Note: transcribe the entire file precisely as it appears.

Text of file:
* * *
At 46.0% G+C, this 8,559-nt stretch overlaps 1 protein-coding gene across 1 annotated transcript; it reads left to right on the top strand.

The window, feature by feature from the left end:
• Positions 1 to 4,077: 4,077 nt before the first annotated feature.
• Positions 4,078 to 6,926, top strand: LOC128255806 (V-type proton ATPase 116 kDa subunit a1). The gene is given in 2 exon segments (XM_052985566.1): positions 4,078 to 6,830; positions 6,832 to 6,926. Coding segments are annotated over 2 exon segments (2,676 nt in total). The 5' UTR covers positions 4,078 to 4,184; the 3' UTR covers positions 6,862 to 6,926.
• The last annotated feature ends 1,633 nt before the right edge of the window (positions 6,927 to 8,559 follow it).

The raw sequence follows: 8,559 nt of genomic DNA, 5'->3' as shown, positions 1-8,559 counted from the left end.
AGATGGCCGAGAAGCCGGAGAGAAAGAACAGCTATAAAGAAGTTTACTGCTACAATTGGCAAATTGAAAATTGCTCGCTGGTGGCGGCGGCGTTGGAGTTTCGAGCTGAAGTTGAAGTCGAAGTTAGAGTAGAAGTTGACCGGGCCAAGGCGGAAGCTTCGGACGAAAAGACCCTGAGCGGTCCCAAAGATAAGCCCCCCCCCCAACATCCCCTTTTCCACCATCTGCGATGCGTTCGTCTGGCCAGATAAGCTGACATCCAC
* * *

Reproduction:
At 46.0% G+C, this 8,559-nt stretch overlaps 1 protein-coding gene across 1 annotated transcript; it reads left to right on the top strand.

The window, feature by feature from the left end:
• Positions 1 to 4,077: 4,077 nt before the first annotated feature.
• Positions 4,078 to 6,926, top strand: LOC128255806 (V-type proton ATPase 116 kDa subunit a1). The gene is given in 2 exon segments (XM_052985566.1): positions 4,078 to 6,830; positions 6,832 to 6,926. Coding segments are annotated over 2 exon segments (2,676 nt in total). The 5' UTR covers positions 4,078 to 4,184; the 3' UTR covers positions 6,862 to 6,926.
• The last annotated feature ends 1,633 nt before the right edge of the window (positions 6,927 to 8,559 follow it).

The raw sequence follows: 8,559 nt of genomic DNA, 5'->3' as shown, positions 1-8,559 counted from the left end.
AGATGGCCGAGAAGCCGGAGAGAAAGAACAGCTATAAAGAAGTTTACTGCTACAATTGGCAAATTGAAAATTGCTCGCTGGTGGCGGCGGCGTTGGAGTTTCGAGCTGAAGTTGAAGTCGAAGTTAGAGTAGAAGTTGACCGGGCCAAGGCGGAAGCTTCGGACGAAAAGACCCTGAGCGGTCCCAAAGATAAGCCCCCCCCCCAACATCCCCTTTTCCACCATCTGCGATGCGTTCGTCTGGCCAGATAAGCTGACATCCAC